Achieving the Sustainable Development Goals to end extreme poverty by 2030 will require about $4.5 trillion annually, far more than multilateral development banks or donors can provide by themselves. To face this challenge, the World Bank Group adopted the MFD approach, which entails working with governments to crowd in the private sector while optimizing the use of scarce public resources. This approach is guided by the Hamburg Principles adopted by the G20 in 2017 and builds on the substantial experience across the institution.
The Union of the Comoros, an archipelago off Africa’s east coast with high levels of poverty, sought to improve communications, trade, and economic opportunities by expanding mobile communications and internet services. With support from the World Bank Group, the government liberalized the telecommunications sector, held an international tender, and awarded a second telecoms license. Through competition, Comoros now has better quality and cheaper telecoms services, as well as broader coverage. In a country with scarce government resources, the World Bank’s $32 million has made a substantial contribution by leveraging over $90 million in telecoms licensing fees and infrastructure investment.
In 2013, Comoros was one of the few countries worldwide with a telecoms monopoly. The state-owned enterprise, Comores Télécoms, charged customers a high price but provided poor services. Consequently, only 40 percent of the country’s 800,000 people had mobile service, and less than 1 percent had broadband internet. To improve services and citizens’ access, the authorities sought, with IFC advice, to privatize Comores Télécoms; but in 2014, political disagreement halted passage of the necessary legislation. Instead, with World Bank support, the authorities held an international tender, and in 2015 awarded a second telecoms license to the highest bidder—Telma Comores.
The MFD Approach
Since 2013, the World Bank Group has supported Comoros’ efforts to improve its telecoms sector. This has included advising on legal and regulatory reforms, the privatization of Comores Télécoms, and an international tender for a second telecoms license; co-financing an undersea cable; stimulating demand by subsidizing internet connectivity; and lending Telma Comores €13 million so that the company can expand its network nationwide.
Improving the Regulatory and Institutional Framework
In 2013, a World Bank project began helping the Comoros’ authorities improve mobile phone and internet access, quality, and prices. As research has shown, improving telecoms access has economic as well as social benefits. For example, a 2009 World Bank study of 120 developing countries found that a 10 percent increase in broadband penetration resulted in gross domestic product rising 1.38 percent.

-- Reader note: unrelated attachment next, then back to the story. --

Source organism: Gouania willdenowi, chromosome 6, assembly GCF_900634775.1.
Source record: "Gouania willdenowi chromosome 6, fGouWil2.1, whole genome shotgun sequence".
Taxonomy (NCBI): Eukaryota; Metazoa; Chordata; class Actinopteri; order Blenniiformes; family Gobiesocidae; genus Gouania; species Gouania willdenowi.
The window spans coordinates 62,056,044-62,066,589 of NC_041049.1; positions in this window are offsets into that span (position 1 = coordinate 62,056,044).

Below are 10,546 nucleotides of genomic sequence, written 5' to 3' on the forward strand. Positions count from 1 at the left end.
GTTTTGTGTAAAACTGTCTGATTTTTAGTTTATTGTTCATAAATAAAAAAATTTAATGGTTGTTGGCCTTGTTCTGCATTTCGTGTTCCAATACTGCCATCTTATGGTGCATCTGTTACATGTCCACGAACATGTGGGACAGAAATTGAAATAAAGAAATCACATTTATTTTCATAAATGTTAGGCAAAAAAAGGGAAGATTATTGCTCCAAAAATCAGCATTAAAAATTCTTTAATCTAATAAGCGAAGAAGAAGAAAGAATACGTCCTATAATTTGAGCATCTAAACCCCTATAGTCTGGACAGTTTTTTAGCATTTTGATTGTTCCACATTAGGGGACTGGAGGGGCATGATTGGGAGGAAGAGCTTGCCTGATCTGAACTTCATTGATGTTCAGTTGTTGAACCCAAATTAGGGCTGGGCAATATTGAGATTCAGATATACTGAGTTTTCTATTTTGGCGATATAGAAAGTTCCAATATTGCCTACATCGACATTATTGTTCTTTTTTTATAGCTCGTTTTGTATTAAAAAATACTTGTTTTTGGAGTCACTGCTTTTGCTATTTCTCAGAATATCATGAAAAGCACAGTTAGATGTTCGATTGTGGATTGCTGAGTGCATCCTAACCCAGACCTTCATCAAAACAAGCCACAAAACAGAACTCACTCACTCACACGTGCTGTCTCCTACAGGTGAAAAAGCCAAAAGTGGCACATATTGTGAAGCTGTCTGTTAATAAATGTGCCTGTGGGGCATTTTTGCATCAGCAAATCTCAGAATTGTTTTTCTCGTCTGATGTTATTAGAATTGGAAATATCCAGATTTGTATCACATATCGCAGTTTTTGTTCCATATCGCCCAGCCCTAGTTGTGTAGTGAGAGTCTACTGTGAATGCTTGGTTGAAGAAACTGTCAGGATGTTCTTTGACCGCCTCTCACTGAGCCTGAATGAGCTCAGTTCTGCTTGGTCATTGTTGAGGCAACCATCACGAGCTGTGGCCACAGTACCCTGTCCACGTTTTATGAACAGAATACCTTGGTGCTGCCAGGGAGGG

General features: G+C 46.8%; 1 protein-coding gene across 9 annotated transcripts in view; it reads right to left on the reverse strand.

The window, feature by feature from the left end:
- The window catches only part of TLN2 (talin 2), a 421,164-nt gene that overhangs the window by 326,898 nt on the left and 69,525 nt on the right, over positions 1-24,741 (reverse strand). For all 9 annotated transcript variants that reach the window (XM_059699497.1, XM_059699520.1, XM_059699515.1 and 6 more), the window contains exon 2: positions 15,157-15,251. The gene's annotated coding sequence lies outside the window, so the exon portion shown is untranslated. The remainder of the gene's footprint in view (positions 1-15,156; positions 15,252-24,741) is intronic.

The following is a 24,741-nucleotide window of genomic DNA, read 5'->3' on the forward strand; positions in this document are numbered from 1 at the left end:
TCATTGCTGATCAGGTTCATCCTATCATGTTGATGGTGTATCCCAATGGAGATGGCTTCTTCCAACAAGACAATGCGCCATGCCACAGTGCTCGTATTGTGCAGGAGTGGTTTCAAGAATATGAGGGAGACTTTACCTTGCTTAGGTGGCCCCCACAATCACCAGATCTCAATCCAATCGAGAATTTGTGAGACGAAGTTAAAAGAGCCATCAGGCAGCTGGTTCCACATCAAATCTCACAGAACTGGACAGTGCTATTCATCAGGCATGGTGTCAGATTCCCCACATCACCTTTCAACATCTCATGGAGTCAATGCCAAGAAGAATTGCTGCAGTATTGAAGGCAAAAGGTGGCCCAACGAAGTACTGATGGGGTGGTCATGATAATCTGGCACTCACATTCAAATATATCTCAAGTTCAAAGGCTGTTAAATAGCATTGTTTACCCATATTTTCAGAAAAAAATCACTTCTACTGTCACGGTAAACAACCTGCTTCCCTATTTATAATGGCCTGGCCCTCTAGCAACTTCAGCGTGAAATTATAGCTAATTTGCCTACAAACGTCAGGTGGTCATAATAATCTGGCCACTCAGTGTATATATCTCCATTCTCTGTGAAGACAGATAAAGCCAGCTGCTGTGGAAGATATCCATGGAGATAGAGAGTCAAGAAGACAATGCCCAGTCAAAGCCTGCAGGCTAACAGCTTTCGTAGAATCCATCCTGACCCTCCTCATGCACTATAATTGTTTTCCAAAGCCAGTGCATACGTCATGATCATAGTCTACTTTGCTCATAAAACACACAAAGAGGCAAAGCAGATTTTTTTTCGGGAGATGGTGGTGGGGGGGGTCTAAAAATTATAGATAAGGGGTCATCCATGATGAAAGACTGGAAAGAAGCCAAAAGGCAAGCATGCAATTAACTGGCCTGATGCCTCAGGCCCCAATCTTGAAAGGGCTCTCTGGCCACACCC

The Comoros project addressed telecoms from several angles. The World Bank and IFC advised the government on liberalizing the sector, including by supporting development of the 2014 Communications Act. Later, in collaboration with regional operators, the World Bank co-funded a submarine cable to connect Comoros to the island of Mayotte, with possible extension to Madagascar. To stimulate broadband internet demand, the World Bank is subsidizing services for schools, universities, community associations, and local government. Also, to help increase tourism sector growth, the World Bank is advising on a system to offer online visas. In addition, it is helping to digitize public administration.
The PPP Program
To improve telecoms access, quality, and prices, and thus boost economic development, starting in 2012, IFC advised the government on how to privatize Comores Télécoms, the country’s largest employer. However, in the political context at that time, privatization proved to be difficult. Instead, in 2015, with World Bank support, the Comoros’ telecoms regulator (ANRTIC) held an international tender for a second telecoms license. This attracted African bidders Telecom Malagasy S.A. and Mauritius Telecom, and international firms, including France’s SFR.
In October 2015, Telma Comores, a subsidiary of Telecom Malagasy S.A., won the bid at a cost of $16 million for the license fee. The company launched its operations in 2016, and within a year had gained a quarter of the telecoms market. So that Telma Comores can extend its network nationwide, in January 2019, IFC loaned the company €13 million to support its expansion program.
Making a Difference
The launch of Telma Comores has expanded telecoms services in Comoros, giving people high quality 4G LTE (fourth-generation long-term evolution) mobile broadband technology at lower prices. In response to this competition, Comores Télécoms has launched an even faster 4.5G network. By 2018, mobile broadband subscriptions rose to 58 per 100 inhabitants, and coverage is on track to provide all citizens with broadband mobile phone and inter- net services by 2030.